Pipeline politics

PrairieView

Here we go again! The province of Quebec has filed for a court injunction to stop the Energy East Pipeline until the pipeline passes a provincial environmental review of the project. This is nothing more than Quebec trying to flex its sovereignty muscle.

The National Energy Board  is mandated  to approve or reject energy projects that are in the national interest. Somehow Quebec seems to think that it should have the authority to override a decision by the Federal Government.

They want all the rights of a separate country until it comes to finances. As I pointed out in my column last week they expect the other provinces to give them financial assistance in the form of transfer payments to the tune of $10 billion a year.

On Wed. March 2 the Premier of Quebec, Philippe Couillard made the statement that the most important  project in Canada today is to guarantee the success of Bombardier  in producing and selling its planes.

It is obvious from these two issues that Quebec is totally self centered and does not consider the welfare of the rest of Canada in making its decisions.

I do not think it was a coincidence that Quebec made the announcement of seeking a court injunction on the Energy East Pipeline just prior to a climate change conference in Vancouver.

The most important project for the benefit of Canadians today is the pipeline, not Bombardier.

That will create more jobs that are long term for all Canadians including Quebecers, whereas Bombardier will only create jobs in Quebec.

Rachel Notley the premier of Alberta recently made the statement that the Energy East Pipeline was this Centuries Railroad. I totally agree with her. Canada cannot achieve its economic potential without an oil pipeline to tidewater.

While she did make a profound statement she is at the same time being a hypocrite. By pushing her three billion dollar carbon tax agenda she is signaling to the climate change community that support for the pipeline will increase CO2 emissions.   That would create opposition to the pipeline.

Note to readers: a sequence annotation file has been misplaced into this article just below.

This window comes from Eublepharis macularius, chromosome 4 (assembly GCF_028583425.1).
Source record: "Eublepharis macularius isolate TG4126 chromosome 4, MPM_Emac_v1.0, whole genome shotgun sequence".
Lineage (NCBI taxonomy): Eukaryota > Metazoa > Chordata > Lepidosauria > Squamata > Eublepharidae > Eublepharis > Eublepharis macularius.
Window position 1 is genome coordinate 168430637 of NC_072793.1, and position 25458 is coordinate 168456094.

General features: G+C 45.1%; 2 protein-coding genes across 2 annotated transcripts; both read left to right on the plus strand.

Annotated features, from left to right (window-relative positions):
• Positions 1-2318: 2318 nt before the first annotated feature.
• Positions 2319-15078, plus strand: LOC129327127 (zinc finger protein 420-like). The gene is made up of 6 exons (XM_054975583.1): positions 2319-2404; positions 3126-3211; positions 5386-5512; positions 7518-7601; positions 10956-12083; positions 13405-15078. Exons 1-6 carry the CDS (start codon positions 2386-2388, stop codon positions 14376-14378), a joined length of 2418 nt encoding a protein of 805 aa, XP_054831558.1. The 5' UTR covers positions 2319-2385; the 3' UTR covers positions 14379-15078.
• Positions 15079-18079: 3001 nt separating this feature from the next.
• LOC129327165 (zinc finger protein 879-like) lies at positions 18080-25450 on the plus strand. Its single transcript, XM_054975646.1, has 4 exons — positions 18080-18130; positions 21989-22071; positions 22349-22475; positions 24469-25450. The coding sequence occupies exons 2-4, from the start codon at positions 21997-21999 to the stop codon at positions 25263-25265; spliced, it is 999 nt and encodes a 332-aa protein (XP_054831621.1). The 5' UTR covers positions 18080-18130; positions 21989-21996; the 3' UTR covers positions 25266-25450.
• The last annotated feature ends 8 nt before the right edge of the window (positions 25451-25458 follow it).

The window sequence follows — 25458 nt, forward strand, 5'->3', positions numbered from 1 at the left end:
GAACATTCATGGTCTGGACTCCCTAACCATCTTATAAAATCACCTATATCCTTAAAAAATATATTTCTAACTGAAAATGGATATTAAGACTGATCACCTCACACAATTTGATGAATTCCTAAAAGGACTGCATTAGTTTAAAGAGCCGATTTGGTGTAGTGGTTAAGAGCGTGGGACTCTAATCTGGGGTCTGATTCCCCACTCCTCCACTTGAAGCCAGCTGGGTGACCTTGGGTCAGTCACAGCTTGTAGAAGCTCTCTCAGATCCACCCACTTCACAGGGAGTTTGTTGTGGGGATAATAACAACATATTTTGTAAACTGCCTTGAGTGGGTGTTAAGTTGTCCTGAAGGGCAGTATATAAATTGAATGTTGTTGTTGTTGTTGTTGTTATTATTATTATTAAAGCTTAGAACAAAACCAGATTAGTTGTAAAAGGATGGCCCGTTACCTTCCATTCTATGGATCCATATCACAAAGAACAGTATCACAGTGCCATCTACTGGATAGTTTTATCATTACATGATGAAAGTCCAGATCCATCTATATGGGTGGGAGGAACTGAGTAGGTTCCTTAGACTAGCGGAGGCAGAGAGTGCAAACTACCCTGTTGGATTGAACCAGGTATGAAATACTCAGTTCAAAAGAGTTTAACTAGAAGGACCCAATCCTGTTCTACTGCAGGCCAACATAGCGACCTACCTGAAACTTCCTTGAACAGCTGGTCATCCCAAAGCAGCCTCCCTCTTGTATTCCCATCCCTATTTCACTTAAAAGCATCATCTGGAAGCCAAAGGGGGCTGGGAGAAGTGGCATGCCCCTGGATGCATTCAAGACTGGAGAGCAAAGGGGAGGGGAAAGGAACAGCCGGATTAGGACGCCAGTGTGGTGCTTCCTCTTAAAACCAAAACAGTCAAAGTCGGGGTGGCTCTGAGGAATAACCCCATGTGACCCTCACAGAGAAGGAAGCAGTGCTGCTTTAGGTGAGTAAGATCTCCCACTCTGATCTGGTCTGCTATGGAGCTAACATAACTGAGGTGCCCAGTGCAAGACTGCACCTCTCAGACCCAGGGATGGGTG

I think her credibility on the issue of the pipeline is in question when she puts far more effort into her climate change agenda than on promoting Alberta’s oil industry.

She should have been supporting Premier Brad Wall of Saskatchewan with some demonstration of outrage rather than just mild lip service at Quebec’s court injunction.

The other province that is demonstrating a lack of Canadian unity, in my opinion, is BC. They have put five conditions on building a pipeline through their province that makes it almost impossible for Alberta and the pipeline companies to comply.

You can be sure were the shoe on the other foot there would be a loud cry about Alberta’s self centered self interest.

B.C. seems to be using the excuse that the extra tanker traffic would constitute too high a risk. I have always found it interesting that the people who are opposed to pipelines always bring up the risk of tankers hauling oil for export. When was the last time you heard someone express concern about tankers hauling oil for import into Canada?

The Energy East Pipeline would eliminate the need for importing oil to Canada. The way oil tankers are constructed now, the argument that they pose a high risk of an oil spill, is just a red herring.

Evidently it is environmentally preferable to import oil from Islamic countries that have a poor human rights record than to transport our oil via a pipeline across Canada. Where is the logic?

The argument that pipelines constructed by the high quality standards of today pose a high risk of a spill is also a red herring.

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